I loved the whole presentation of this work. A story in which the end is already known to the reader (though not your cheesy romantic comedy!), a start that’s very hard to decipher, and an even more confusing, puzzling middle. The whole ending is they split up without seeing or speaking to each other for fifty years. But, was it a happy marriage or one filled with terrible memories? Did they marry out of love or forced together by circumstances of the war (a ‘you only live once’ moment)? Where did their love story all start from? And where did it all end at? Most importantly, what did the middle of this love story entail? Miranda Richmond presents a story that has huge gaps from start to finish. Her duty to connect the dots rifling through old journals of her grandparents, asking her reticent grandparents questions about this separation, looking through old Holocaust records to put their stories together when the parties involved were not being cooperative enough. More discovery leads nowhere or anywhere, a research so involving our researcher finds herself being accused by friends and family of having her purpose in life mistaken. ── ★★

There’s enough suspense to keep you glued to this book. With a grandmother whose evasiveness would sometimes get you clenching your teeth in annoyance or happy to be learning a lot about these moments that shook the world, a grandfather who flies into rage anytime word of his ex-wife is mentioned, and their (love) story which holds much prominence in history, how could you not be glued to your seat? I read it all in two days, twitching nervously in my seat for hours on end.── ★★★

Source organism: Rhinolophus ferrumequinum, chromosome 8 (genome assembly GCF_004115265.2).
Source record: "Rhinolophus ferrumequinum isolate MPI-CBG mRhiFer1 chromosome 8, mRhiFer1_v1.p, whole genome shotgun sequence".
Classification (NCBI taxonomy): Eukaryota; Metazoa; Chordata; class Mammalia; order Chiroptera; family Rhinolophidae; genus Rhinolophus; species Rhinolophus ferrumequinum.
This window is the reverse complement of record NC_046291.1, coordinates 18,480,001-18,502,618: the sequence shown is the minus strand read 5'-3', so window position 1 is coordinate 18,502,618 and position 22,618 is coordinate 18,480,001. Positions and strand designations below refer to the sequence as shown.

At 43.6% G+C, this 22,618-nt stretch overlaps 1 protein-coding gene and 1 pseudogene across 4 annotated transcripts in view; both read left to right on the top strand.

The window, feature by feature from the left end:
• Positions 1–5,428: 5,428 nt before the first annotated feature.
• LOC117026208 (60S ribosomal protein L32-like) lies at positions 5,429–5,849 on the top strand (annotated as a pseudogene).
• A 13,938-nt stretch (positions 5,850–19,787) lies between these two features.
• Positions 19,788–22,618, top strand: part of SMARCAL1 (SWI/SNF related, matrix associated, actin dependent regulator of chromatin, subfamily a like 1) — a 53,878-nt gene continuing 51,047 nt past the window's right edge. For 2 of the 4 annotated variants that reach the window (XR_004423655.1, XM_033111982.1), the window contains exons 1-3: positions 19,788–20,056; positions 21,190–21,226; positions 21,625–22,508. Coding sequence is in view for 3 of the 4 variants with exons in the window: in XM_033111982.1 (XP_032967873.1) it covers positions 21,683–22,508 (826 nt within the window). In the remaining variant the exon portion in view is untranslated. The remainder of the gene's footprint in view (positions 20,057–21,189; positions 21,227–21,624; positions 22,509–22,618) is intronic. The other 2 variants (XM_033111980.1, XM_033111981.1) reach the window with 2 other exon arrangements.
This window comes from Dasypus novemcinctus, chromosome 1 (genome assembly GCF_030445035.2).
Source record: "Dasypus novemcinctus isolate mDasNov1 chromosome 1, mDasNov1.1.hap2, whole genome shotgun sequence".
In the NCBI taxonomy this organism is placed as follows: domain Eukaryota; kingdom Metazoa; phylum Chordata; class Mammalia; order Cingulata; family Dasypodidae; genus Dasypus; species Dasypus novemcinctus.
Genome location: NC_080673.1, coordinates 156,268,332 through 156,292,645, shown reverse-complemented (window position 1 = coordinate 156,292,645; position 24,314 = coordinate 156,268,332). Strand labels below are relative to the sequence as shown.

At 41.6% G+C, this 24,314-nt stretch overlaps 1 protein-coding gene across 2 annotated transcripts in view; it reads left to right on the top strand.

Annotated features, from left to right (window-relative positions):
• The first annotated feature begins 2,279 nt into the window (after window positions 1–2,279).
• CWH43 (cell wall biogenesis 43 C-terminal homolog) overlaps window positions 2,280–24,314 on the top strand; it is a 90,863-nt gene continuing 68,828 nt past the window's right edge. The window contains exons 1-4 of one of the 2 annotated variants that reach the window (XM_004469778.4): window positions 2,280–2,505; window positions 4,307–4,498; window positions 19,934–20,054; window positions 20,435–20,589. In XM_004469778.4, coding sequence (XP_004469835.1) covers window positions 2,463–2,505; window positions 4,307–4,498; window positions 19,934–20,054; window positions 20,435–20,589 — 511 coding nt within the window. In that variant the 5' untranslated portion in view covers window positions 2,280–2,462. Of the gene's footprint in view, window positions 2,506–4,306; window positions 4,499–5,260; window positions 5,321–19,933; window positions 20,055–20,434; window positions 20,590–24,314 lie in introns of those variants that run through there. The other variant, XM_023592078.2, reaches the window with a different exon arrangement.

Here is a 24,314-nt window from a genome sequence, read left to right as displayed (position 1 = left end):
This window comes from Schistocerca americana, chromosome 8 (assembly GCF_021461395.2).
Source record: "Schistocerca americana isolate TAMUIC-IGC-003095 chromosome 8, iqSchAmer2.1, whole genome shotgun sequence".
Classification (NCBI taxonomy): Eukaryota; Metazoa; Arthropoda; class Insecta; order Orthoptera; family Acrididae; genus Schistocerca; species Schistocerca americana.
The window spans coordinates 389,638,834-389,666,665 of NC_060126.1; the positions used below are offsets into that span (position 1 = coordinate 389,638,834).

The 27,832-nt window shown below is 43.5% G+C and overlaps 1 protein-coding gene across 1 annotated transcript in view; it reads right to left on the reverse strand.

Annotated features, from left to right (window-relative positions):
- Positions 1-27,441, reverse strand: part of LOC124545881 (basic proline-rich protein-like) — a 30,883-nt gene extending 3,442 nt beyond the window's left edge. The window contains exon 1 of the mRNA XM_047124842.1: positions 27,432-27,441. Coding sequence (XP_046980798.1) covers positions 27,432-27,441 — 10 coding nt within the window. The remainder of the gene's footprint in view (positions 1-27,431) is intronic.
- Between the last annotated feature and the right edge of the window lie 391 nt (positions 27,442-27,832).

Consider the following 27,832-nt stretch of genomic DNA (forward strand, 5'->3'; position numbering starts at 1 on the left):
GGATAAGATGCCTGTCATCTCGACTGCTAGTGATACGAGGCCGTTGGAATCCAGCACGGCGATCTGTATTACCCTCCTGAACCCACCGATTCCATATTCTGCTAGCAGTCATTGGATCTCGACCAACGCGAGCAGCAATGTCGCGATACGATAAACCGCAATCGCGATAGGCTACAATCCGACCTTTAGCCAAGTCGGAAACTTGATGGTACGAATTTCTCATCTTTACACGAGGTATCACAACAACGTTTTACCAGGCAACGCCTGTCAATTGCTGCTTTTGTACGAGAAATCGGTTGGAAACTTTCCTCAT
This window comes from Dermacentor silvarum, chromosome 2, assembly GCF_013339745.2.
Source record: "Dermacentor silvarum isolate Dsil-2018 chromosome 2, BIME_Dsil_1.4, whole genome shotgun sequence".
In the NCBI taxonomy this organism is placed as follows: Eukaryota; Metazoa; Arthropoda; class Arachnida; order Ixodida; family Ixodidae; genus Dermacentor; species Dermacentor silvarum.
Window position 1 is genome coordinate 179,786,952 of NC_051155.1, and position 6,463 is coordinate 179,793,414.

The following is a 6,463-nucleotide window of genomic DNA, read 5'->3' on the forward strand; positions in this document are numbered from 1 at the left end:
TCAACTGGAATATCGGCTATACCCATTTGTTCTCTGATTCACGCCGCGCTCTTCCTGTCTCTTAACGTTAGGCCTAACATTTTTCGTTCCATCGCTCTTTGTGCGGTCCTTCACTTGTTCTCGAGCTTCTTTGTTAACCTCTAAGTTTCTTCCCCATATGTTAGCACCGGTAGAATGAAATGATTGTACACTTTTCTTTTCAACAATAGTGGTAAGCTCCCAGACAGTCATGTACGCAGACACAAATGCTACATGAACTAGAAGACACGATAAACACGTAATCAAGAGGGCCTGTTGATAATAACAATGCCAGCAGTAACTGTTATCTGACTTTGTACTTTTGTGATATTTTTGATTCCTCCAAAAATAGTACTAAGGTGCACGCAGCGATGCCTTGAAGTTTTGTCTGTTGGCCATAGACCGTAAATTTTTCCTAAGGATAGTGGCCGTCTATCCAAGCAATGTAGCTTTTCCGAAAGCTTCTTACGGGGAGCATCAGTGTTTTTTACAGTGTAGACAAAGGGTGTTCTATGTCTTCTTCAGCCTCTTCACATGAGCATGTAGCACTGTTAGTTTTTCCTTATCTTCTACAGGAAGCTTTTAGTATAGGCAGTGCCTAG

The two main characters: the grandparents, were lovely. They had so much personality it was such an amazing experience reading about the adventures(?) of two well-lettered jews during such dark times in history. You would love Anna, the grandmother, who was carefree in her days before the war, whose views on things such as life, wisdom, are enlightening as well as inspiring, whose evasiveness gives her actions a whole mysterious nature. You would also adore, Armand, who is so much uptight and particular about how things should be done (it’s not a wonder his wife left him), who is so reserved and a total snub to anyone who has high-spirits as his ex-wife, who naturally pushes anyone aside as a weird way of loving them. Their jobs in medicine and linguistics in a time of war is also informative. A star to the main objects of Miranda’s research.── ★★★★

Other characters also make this book a masterpiece. Miranda, herself, whose quest to find out what truly happened with her grandparents which no one in her family had ever bothered themselves with, whose undying curiosity gives this book the depth it has, whose selflessness at the expense of her living is put to much questioning by family and friends. Julien, the man who gave our lead character all her restless soul really needed: a home of her own (with a family that has suffered much displacement). Erna, a grandaunt who played an important part in her grandparent’s (love) story.  A star to these characters.── ★★★★★

My rating is obviously a five out of five stars (5/5 stars).

Miranda Richmond’s A Fifty-Year Silence is one of those moving, inspiring, informative books you must purchase about one girl’s quest to find answers everyone is, um, silent about.

I recommend this book to anyone who loves a good, old, love story set in a treacherous historical background (as the holocaust). Anyone who has had enough of Hitler literature and would want to learn about the ordinary lives of Jewish families and the effect the war had on them. Also any of you, like me, who love sinking into DW TV’s holocaust-styled documentaries, would revere this title so much.

Look out for my interview with Miranda Richmond for a more insightful look into this title.

My work not done here. Off to post my review on Goodreads.

No comments:

Post a Comment